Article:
Engine Battery Check
Skill Level: Easy / DIY
This service requires a basic level of car knowledge and can be done easily in your garage.
Checking your Battery
Keeping you battery terminals clean is one of the easiest maintenance item you can perform on your vehicle. Just pop the hood and inspect your battery.
If your battery terminals are clean then you're good to go. If you see a build up of corrosive material on then it's time to clean them off.
These had some build up on them when I inspected them.
Step 1. Disconnecting the Battery
To clean the terminals you are first going to disconnect you battery. You will need a small wrench, typically between 8mm - 13mm. Different vehicles have different sizes so check your owners manual or just grab a few that are close and figure it out with trial and error.
Once you have the correct wrench size, disconnect the NEGATIVE (-) side first, then the POSITIVE (+) side. Be careful when you are disconnecting the cables from the terminals as some of the corrosion will become airborne. If you see a large build up you may want to wear a mask.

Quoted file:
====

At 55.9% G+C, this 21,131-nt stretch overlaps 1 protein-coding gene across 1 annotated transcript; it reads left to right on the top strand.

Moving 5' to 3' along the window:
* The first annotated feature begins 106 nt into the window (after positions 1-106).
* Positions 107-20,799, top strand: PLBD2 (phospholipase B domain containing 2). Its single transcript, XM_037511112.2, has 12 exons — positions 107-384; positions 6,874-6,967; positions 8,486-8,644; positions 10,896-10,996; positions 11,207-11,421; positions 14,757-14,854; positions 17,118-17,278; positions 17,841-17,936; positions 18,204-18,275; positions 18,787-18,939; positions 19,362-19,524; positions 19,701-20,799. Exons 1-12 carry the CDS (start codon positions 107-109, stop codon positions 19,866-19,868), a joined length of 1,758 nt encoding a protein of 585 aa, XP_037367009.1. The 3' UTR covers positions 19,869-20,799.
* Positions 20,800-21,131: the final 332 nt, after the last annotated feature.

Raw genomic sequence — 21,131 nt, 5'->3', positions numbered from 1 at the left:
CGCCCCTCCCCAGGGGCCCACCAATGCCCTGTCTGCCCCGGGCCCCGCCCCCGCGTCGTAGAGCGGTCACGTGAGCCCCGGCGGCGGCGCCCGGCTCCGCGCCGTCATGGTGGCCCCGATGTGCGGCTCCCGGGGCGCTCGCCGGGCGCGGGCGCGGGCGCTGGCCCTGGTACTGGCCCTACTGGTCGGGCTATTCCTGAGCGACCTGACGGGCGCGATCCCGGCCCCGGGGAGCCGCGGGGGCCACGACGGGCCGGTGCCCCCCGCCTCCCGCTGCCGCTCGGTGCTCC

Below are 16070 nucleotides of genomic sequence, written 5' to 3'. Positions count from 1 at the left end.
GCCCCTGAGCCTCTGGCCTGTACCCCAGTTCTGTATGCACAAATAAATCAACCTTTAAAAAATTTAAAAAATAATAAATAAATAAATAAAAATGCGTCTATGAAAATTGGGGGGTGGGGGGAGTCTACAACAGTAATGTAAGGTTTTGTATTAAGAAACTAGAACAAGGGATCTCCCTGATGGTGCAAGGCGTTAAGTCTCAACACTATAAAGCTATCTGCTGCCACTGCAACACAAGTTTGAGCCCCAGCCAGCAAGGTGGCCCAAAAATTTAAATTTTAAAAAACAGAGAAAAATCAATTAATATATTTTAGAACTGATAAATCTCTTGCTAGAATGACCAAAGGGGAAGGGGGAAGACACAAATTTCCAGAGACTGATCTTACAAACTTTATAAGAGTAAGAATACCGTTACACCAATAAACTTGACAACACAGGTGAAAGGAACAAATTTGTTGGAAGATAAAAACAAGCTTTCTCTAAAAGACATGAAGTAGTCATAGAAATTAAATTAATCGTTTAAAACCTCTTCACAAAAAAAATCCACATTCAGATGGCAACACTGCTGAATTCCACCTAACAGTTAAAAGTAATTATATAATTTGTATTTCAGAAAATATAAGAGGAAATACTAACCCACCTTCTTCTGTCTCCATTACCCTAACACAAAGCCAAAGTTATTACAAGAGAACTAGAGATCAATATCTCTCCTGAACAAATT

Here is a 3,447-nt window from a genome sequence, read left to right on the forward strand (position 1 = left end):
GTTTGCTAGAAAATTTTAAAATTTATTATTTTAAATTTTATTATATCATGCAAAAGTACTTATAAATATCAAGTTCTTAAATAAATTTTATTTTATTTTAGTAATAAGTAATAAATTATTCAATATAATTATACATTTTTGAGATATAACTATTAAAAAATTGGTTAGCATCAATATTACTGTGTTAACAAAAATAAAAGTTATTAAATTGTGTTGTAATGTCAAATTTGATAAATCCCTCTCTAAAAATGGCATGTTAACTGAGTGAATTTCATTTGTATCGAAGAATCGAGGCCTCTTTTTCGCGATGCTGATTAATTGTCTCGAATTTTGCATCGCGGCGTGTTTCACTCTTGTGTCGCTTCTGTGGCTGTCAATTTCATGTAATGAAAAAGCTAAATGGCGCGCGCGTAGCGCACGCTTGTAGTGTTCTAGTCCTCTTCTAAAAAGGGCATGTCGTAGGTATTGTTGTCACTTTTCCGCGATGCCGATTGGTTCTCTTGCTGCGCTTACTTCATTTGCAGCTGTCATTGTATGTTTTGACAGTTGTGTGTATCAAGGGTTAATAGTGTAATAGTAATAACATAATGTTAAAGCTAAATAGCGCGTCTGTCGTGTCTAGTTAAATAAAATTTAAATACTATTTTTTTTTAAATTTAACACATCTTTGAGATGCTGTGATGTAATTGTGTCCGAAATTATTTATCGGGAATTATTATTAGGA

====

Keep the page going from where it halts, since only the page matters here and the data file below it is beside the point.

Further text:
More corrosion is visible after removing the terminal.
Step 2. Cleaning the Terminals
Once your terminals are free of the tables, get a steal brush and clean the terminals. Once they are cleaned off you can get a damp towel and wipe off the cover of the battery to keep it looking nice.
Nice and clean, just don't eat off them!
Step 3. Protective Coating and Re-Connecting
Now that the terminals are clean, apply some dielectric grease directly to the terminals. I use my (gloved) fingers to make sure that its evenly applied. Once they are all greased up, re-connect the battery cables to the terminals, start with the POSITIVE (+) cable first, then NEGATIVE (-).
Dielectric grease can be found in all auto supply stores, just as for some Battery Grease, the staff will know exactly what you need.
That's all there is to it! Now close the hood and log your maintenance!
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